Currently, girls under the age of 16 can have an abortion without their parents being informed. In 2004, a law-change proposed to prevent this was defeated. During the debate on the new 2020 abortion law (referred to previously), an amendment which would have seen abortion for minors treated like any other health procedure was again defeated. In all other health contexts, the health practitioner is required to assess the child’s capacity prior to a medical procedure and, where capacity is lacking, obtain the consent of a parent or guardian. It is ironic that abortion advocates want abortion to be treated as a ‘health issue’ – but not when it involves a teenager seeking an abortion.

Read more:

Anti-smacking law

Section 59 of the Crimes Act was amended in 2007, removing legal protection from parents who exercise discipline over their children in the form of reasonable physical punishment – despite the fact 87% New Zealanders opposed it in a subsequent referendum. Most social indicators around the welfare of children have continued to worsen since the law change, proving we are not tackling the real causes of child abuse. The amendment makes parents who engage in reasonable correction of their children liable for prosecution and unwarranted intervention by police and Oranga Tamariki. Despite promises that this wouldn’t happen, legal analysis and evidence from families rebut the assurances that were given.

Read more:

Decriminalisation of light smacking

Just over a week after 87% of New Zealanders voted overwhelmingly in a referendum to change the anti-smacking law, politicians had the opportunity to support a bill that would have decriminalised light and non-abusive smacking for the purpose of correction. This would have removed the fear and uncertainty around the anti-smacking law, which continues more than ten years on. This proposed amendment to the law was virtually identical to that aggressively lobbied for by the National party. The bill was defeated, and all National MPs voted against it.

Other Social Issues

Decriminalise prostitution

Prostitution was made legal in New Zealand in 2003. The new law enabled small brothels to operate in residential areas next to family homes, and failed to protect communities and families from the effects of street prostitution. It also failed to deliver on the stated aim of the law, which was to significantly improve safety, health and welfare for prostitutes. What it has achieved is an improvement in working conditions for pimps and brothel owners. Ultimately, the new law legalised the sexual exploitation of vulnerable people.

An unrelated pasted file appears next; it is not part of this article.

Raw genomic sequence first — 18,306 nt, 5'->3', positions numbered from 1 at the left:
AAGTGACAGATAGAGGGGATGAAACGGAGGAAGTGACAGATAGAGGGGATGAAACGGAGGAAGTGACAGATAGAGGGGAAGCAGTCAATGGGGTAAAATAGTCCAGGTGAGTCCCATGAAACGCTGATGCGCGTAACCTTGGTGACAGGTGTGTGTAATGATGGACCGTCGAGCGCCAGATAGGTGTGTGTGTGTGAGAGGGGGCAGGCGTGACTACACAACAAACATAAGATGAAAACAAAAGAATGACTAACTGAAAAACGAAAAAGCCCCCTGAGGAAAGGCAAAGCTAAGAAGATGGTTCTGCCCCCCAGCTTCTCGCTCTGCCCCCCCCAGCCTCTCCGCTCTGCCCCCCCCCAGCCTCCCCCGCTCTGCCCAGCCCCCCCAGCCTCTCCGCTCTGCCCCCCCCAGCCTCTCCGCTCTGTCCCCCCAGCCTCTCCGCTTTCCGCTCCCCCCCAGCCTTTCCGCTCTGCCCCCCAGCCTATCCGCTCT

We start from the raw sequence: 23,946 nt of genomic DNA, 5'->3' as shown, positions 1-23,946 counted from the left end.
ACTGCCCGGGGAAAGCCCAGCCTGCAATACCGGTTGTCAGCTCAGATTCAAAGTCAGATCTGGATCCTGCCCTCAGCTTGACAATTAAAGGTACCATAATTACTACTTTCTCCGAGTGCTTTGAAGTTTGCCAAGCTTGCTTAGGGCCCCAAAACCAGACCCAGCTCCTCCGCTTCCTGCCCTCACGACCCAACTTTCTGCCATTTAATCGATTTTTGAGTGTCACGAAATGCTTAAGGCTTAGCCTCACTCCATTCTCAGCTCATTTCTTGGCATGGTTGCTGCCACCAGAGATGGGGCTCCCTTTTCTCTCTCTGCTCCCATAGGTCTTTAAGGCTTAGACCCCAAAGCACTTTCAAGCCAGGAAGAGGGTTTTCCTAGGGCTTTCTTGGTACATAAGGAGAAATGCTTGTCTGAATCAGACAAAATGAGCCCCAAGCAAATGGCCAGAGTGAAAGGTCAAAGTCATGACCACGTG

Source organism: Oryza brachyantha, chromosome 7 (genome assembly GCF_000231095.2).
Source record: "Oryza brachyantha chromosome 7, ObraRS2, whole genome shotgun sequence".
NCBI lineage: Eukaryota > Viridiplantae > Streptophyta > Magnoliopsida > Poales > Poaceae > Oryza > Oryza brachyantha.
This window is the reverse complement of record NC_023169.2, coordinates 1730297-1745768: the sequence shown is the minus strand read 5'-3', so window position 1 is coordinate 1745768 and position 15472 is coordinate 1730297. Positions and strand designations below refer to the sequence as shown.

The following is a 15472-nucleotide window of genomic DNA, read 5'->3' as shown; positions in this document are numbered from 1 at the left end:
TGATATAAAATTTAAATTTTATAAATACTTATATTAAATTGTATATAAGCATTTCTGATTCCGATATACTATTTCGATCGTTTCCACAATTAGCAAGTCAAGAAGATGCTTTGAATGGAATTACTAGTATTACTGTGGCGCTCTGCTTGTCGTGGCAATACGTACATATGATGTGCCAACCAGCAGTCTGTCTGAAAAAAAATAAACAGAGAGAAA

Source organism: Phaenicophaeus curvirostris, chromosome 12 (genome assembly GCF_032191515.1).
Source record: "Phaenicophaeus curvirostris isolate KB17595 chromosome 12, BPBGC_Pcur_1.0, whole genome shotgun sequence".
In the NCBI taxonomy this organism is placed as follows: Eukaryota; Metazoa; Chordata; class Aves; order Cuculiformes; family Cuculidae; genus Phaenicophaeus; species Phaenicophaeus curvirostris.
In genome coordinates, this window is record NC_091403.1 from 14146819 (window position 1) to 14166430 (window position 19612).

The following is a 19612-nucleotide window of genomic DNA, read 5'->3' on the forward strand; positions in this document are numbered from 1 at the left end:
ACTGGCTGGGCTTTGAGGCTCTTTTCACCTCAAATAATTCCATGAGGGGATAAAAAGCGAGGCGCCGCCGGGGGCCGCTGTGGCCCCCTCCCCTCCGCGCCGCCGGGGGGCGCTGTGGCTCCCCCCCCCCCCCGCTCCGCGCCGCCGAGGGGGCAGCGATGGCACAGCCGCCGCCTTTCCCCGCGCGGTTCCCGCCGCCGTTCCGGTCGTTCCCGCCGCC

Ban street prostitution: 2015
Ban street prostitution

A number of communities around New Zealand have been trying to deal with the problems created by street prostitution: intimidation, noise, litter, and criminal behaviour. The 2003 prostitution law (see above) failed to give local councils the ability to deal with the nuisance and harm caused to both prostitutes (many of whom are under-age) and families. This bill, which was defeated, would have enabled prostitutes to be moved out of residential and family shopping areas.

Raise drinking purchase age

Medical evidence on accident probability, disease, and brain development clearly supports delaying the age at which young people have easy access to alcohol. Raising the drinking age would reduce the level of damage to young people - and to society - and would contribute to future health and well-being. The 2012 proposal to increase the drinking purchase age would have undone some of the harm which resulted from the previous lowering of the age, but it was defeated. (This is just one of the 5+ Solutions for reducing alcohol harm which Family First supports).

Easter trading

After a number of attempts to change the law, the Shop Trading Hours Amendment Act was passed in 2016, allowing trading on Easter Sunday. Based on the arguments used by its proponents, Good Friday, Anzac Day and Christmas Day will soon be targeted.